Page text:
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Foods Containing Branched Chain Amino Acid

Branched chain amino acids are involved in your body’s regulation of protein metabolism, body composition and weight loss. The branched chain amino acids, or BCAAs, are so called because they each have a carbon chain that branches off from the amino acid’s main chain, or backbone. There are three BCAAs-- leucine, isoleucine and valine.

Leucine can be found in higher concentrations in food than the other BCAAs, according to Eric R. Braverman’s book, “The Healing Nutrients Within.” The ratio is highest in pork, with 7 to 8 g leucine per serving compared to 3 to 4 g valine and isoleucine combined. One cup of wheat germ has 1.6 g leucine compared to 1 g of the other two combined. A cup of milk has 800 mg leucine and 500 mg valine and isoleucine combined. Other good sources of leucine include poultry, red meats, dairy products, beans and brown rice. Leucine is essential for growth because it stimulates protein synthesis in your muscles.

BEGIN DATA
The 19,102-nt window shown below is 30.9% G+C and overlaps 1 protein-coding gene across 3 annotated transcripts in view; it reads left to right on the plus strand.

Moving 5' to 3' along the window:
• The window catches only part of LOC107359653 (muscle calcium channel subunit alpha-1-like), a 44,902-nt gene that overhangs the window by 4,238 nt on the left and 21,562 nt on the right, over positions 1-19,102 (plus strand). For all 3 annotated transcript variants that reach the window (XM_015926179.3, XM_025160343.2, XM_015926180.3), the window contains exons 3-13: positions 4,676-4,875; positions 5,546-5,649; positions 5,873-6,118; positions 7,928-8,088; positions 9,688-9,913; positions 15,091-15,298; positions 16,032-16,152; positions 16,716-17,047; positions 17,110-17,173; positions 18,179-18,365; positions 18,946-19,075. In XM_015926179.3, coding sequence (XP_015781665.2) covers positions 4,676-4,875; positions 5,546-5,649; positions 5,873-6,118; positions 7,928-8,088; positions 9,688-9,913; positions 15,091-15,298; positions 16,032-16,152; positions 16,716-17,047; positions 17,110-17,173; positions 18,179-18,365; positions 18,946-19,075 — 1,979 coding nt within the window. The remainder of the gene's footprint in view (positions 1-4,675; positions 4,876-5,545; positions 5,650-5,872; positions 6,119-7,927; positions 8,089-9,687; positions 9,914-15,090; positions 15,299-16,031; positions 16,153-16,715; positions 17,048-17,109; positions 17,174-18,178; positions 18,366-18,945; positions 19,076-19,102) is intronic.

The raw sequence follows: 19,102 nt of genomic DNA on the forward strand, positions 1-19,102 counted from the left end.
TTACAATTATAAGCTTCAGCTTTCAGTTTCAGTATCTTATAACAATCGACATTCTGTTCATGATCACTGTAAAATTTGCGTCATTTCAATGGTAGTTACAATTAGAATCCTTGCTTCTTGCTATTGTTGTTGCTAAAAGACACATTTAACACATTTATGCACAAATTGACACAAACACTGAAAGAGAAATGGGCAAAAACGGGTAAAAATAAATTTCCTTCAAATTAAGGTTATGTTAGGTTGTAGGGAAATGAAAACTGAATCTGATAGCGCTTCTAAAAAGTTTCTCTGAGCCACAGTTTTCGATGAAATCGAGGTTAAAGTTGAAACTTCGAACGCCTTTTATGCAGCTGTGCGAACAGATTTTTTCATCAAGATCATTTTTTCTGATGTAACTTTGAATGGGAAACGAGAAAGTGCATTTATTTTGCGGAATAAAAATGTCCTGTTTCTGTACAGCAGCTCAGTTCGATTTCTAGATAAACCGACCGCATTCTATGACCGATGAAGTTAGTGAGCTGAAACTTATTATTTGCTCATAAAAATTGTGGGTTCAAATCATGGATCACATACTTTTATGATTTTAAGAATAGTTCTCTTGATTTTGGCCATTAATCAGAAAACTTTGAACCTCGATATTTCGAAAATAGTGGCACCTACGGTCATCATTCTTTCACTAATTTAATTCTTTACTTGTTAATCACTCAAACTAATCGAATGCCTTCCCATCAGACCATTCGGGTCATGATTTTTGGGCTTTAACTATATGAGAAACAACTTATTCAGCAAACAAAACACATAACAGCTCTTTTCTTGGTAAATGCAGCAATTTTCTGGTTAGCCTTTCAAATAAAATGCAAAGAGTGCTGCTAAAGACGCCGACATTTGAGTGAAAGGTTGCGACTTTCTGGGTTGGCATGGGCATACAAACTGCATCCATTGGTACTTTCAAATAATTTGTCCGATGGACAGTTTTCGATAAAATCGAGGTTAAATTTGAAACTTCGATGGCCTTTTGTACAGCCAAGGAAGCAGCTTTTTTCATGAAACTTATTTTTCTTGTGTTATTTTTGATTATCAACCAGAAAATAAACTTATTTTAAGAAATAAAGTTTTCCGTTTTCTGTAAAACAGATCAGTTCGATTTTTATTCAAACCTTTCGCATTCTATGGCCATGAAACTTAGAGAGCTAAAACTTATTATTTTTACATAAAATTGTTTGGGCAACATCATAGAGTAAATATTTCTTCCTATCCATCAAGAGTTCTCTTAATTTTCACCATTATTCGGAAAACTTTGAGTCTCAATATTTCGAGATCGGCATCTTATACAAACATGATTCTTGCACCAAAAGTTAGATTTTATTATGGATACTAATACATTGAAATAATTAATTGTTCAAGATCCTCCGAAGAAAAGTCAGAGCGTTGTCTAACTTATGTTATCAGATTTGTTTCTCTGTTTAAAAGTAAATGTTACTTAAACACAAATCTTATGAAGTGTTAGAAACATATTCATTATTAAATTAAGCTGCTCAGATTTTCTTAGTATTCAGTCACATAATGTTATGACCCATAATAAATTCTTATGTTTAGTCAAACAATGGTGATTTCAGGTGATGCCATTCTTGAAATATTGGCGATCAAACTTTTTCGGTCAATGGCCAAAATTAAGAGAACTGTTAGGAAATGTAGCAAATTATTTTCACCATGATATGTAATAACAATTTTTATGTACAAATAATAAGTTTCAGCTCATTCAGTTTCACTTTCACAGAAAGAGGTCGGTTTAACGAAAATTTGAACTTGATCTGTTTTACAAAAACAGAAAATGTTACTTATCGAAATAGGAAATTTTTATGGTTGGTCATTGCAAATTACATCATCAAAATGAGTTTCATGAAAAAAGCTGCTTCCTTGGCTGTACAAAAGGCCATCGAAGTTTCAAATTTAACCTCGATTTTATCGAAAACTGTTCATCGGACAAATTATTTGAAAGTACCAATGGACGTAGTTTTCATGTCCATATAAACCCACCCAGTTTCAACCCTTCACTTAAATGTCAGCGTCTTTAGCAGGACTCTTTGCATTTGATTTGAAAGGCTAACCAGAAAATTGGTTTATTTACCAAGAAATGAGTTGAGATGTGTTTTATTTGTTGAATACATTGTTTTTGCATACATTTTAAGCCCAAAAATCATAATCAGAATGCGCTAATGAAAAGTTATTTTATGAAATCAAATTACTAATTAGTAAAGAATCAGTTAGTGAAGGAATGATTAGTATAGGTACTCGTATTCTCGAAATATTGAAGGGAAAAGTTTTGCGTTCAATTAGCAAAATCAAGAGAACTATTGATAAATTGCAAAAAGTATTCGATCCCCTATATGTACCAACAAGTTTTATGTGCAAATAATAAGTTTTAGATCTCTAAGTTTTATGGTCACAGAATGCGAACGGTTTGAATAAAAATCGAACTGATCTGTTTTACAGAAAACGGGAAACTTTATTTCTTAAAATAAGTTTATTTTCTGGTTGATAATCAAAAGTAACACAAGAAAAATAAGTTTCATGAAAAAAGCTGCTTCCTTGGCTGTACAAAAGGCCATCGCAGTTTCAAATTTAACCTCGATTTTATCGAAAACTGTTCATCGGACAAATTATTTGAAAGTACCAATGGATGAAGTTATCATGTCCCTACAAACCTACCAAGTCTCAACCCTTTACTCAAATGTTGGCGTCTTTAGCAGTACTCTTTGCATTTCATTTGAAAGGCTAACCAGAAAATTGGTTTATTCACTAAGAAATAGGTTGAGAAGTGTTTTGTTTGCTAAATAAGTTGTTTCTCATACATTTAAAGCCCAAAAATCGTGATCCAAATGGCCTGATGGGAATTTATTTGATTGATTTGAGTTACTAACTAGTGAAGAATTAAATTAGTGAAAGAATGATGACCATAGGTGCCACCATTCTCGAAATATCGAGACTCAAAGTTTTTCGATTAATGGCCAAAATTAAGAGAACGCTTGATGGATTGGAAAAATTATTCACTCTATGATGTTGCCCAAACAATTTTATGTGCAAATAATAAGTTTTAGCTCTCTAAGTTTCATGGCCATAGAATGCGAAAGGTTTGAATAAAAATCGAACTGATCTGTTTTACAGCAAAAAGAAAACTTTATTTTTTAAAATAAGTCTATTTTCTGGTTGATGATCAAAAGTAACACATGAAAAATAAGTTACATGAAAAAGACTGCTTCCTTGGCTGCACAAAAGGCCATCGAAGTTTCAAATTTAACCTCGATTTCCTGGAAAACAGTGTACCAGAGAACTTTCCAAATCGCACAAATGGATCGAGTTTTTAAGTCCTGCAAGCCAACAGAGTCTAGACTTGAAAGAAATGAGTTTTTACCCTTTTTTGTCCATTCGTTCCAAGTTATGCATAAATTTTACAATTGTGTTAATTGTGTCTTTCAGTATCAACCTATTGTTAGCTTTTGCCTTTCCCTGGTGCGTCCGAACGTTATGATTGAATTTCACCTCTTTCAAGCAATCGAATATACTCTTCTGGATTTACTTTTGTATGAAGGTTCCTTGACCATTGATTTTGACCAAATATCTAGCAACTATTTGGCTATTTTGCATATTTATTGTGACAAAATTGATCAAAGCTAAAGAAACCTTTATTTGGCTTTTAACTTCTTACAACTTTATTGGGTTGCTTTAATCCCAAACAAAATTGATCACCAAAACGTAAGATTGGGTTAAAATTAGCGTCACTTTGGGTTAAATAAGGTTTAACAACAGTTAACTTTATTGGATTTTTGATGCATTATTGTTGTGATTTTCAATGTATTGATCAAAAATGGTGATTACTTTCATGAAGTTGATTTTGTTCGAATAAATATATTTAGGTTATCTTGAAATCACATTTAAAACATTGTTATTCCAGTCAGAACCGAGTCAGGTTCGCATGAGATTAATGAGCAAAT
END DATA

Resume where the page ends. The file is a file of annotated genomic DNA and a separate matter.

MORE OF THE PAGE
Isoleucine is found in high amounts in cheese and relatively high amounts in nuts and wheat germ, according to “Staying Healthy With Nutrition,” by Elson M. Haas and Buck Levin. Isoleucine helps in energy production in your body.

Valine, in fact, is found in most foods and is an essential part of many proteins. It can spare glucose in your body due to the fact that it can be metabolized to make energy. You’ll find valine in cottage cheese, turkey, wild game, sausage and duck. To a lesser degree it’s in avocado, granola, egg, milk and rolled oats. Isoleucine and valine are found together in relatively high amounts in soy protein and nuts; nuts and soy flour also are good sources of leucine. Lentils, chickpeas, chicken, rye and liver are good sources of valine and isoleucine as well.

Photo Credits:

  • pork meat image by Maria Brzostowska from Fotolia.com

This article reflects the views of the writer and does not necessarily reflect the views of Jillian Michaels or JillianMichaels.com.